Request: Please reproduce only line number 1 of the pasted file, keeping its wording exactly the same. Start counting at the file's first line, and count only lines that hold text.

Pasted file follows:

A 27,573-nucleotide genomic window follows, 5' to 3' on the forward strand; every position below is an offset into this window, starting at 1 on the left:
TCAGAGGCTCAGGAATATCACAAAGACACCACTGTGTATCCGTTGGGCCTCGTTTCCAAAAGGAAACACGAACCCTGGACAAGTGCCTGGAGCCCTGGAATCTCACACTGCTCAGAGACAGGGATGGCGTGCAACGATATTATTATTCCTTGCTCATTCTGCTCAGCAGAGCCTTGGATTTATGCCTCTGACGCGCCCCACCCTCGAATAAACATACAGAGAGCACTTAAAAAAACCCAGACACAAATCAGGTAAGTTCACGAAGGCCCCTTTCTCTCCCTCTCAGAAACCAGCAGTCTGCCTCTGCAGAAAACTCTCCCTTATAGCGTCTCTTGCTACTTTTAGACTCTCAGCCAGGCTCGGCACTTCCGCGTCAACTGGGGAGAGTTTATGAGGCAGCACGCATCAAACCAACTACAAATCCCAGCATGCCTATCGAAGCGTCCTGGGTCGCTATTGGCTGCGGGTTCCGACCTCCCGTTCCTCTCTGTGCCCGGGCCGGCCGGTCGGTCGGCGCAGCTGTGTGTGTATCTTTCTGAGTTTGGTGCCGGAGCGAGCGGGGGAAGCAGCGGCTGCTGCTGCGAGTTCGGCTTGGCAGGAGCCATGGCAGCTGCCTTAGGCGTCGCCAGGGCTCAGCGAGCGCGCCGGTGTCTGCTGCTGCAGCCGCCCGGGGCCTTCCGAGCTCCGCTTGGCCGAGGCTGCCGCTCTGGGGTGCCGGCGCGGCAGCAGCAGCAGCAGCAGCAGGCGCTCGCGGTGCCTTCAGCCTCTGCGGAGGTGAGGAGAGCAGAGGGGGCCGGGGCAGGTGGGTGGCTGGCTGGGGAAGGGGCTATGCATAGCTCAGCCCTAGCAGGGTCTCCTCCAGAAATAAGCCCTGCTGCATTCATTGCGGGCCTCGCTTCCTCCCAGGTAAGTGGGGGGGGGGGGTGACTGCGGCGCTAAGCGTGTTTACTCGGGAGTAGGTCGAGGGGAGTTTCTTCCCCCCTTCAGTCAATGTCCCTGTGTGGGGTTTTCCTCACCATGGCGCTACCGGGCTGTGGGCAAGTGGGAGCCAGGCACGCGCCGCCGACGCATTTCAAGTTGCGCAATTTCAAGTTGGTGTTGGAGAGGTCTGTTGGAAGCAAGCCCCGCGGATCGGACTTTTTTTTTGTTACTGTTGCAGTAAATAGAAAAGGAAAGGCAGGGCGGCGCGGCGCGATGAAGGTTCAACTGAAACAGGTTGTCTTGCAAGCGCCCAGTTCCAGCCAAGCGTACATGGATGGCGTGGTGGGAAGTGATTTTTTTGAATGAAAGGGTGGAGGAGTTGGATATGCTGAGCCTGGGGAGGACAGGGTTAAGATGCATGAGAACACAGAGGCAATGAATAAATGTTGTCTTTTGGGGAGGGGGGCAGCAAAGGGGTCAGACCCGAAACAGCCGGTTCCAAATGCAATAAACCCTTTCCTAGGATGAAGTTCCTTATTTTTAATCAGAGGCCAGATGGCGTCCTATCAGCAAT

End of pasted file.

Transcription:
A 27,573-nucleotide genomic window follows, 5' to 3' on the forward strand; every position below is an offset into this window, starting at 1 on the left: